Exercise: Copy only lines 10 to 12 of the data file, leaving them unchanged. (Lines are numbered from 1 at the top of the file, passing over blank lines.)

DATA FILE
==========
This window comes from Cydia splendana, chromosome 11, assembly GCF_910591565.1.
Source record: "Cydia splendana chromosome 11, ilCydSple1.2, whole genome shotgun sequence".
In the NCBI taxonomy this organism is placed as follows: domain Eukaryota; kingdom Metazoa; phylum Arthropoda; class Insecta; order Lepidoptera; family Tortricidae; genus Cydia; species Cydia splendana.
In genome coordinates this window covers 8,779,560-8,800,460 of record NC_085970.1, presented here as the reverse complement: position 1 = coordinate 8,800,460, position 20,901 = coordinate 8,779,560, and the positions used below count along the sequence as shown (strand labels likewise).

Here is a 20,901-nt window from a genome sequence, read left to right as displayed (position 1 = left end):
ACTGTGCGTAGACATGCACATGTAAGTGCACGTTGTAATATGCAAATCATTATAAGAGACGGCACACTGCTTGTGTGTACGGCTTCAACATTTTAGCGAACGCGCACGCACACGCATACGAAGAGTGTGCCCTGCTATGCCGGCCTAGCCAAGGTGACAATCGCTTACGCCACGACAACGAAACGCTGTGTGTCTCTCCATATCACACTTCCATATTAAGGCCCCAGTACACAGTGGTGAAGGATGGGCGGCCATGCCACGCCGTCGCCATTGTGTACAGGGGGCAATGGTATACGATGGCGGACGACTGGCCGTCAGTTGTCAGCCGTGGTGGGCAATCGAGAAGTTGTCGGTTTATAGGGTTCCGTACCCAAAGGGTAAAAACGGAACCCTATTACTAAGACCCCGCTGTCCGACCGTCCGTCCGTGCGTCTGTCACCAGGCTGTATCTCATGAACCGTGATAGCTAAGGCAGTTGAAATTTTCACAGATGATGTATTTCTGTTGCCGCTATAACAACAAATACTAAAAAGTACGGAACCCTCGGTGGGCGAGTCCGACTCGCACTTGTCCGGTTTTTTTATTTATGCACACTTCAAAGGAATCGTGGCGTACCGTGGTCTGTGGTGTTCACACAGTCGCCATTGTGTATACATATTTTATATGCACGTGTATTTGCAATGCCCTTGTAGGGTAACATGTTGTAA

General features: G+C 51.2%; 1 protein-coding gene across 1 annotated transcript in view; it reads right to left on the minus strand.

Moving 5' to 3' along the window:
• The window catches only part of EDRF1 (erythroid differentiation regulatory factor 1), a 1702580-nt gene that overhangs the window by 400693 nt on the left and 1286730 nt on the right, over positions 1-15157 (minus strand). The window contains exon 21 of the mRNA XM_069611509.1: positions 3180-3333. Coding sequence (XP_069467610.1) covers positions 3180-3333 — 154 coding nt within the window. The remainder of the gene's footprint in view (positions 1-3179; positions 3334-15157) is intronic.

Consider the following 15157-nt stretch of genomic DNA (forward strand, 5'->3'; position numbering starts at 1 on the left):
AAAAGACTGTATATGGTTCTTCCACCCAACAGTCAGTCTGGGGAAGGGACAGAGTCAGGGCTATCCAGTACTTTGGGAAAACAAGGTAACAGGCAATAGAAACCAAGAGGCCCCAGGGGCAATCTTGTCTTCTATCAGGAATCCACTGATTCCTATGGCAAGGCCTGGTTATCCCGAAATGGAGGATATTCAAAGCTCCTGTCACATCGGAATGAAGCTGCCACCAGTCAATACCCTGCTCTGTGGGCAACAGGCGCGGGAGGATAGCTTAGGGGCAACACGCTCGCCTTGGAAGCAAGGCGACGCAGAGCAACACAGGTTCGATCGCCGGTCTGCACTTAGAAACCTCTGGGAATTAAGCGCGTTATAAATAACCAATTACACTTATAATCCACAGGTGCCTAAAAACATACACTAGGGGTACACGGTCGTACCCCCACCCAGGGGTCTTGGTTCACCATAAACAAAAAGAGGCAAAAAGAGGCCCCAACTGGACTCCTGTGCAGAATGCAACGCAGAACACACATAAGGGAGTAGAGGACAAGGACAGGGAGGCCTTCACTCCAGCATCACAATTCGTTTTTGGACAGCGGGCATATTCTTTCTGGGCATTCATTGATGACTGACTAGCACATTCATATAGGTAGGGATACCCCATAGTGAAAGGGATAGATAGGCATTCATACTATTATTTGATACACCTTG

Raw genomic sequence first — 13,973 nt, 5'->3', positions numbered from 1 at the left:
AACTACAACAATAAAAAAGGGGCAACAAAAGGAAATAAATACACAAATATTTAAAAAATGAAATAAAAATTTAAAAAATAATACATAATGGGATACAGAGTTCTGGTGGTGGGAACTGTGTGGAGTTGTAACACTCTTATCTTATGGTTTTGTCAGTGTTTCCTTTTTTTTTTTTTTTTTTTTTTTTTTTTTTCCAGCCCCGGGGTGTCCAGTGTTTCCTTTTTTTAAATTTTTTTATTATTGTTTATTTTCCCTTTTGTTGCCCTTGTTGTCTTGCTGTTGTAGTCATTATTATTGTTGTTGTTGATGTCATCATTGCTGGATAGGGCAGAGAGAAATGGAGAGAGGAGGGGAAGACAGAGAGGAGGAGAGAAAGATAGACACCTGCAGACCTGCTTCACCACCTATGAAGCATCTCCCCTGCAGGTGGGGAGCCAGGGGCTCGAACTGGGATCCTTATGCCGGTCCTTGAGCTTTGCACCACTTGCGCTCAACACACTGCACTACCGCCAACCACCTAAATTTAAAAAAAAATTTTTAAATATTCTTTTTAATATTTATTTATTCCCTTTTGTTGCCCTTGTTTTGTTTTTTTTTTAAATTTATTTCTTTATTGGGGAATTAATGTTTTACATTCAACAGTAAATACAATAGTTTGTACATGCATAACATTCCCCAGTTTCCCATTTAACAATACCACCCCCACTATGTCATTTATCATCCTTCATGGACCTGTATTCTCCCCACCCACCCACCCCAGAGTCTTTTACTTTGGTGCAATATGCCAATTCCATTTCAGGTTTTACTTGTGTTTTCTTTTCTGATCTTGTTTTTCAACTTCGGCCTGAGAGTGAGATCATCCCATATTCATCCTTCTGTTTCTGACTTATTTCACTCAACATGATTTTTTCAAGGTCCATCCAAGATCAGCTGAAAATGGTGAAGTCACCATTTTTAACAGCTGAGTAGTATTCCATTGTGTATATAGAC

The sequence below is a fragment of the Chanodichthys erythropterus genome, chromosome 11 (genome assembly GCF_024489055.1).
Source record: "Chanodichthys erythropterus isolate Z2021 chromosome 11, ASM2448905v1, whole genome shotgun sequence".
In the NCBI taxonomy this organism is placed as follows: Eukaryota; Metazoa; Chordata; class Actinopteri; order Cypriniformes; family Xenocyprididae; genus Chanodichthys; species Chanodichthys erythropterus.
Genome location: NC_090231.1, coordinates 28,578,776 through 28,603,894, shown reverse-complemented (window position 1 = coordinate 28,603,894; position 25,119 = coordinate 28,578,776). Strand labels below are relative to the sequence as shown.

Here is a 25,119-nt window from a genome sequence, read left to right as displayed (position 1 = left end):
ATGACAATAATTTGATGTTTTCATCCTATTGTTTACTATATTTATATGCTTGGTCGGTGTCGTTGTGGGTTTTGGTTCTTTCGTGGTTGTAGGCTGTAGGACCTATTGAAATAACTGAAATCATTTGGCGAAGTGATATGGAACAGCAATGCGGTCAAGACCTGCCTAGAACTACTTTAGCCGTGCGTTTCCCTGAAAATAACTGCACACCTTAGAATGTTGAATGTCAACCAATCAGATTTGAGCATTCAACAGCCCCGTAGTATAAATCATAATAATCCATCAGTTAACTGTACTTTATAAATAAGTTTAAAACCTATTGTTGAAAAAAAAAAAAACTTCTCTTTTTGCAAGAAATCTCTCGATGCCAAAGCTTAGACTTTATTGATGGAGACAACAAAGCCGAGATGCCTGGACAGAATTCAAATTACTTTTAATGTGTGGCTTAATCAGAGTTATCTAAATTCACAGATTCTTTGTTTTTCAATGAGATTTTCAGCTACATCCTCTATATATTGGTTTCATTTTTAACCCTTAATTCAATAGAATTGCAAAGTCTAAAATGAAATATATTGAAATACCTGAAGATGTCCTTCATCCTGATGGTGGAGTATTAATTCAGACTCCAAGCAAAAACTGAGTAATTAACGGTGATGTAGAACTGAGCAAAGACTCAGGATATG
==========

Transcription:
Consider the following 15157-nt stretch of genomic DNA (forward strand, 5'->3'; position numbering starts at 1 on the left):
AAAAGACTGTATATGGTTCTTCCACCCAACAGTCAGTCTGGGGAAGGGACAGAGTCAGGGCTATCCAGTACTTTGGGAAAACAAGGTAACAGGCAATAGAAACCAAGAGGCCCCAGGGGCAATCTTGTCTTCTATCAGGAATCCACTGATTCCTATGGCAAGGCCTGGTTATCCCGAAATGGAGGATATTCAAAGCTCCTGTCACATCGGAATGAAGCTGCCACCAGTCAATACCCTGCTCTGTGGGCAACAGGCGCGGGAGGATAGCTTAGGGGCAACACGCTCGCCTTGGAAGCAAGGCGACGCAGAGCAACACAGGTTCGATCGCCGGTCTGCACTTAGAAACCTCTGGGAATTAAGCGCGTTATAAATAACCAATTACACTTATAATCCACAGGTGCCTAAAAACATACACTAGGGGTACACGGTCGTACCCCCACCCAGGGGTCTTGGTTCACCATAAACAAAAAGAGGCAAAAAGAGGCCCCAACTGGACTCCTGTGCAGAATGCAACGCAGAACACACATAAGGGAGTAGAGGACAAGGACAGGGAGGCCTTCACTCCAGCATCACAATTCGTTTTTGGACAGCGGGCATATTCTTTCTGGGCATTCATTGATGACTGACTAGCACATTCATATAGGTAGGGATACCCCATAGTGAAAGGGATAGATAGGCATTCATACTATTATTTGATACACCTTG

Raw genomic sequence first — 13,973 nt, 5'->3', positions numbered from 1 at the left: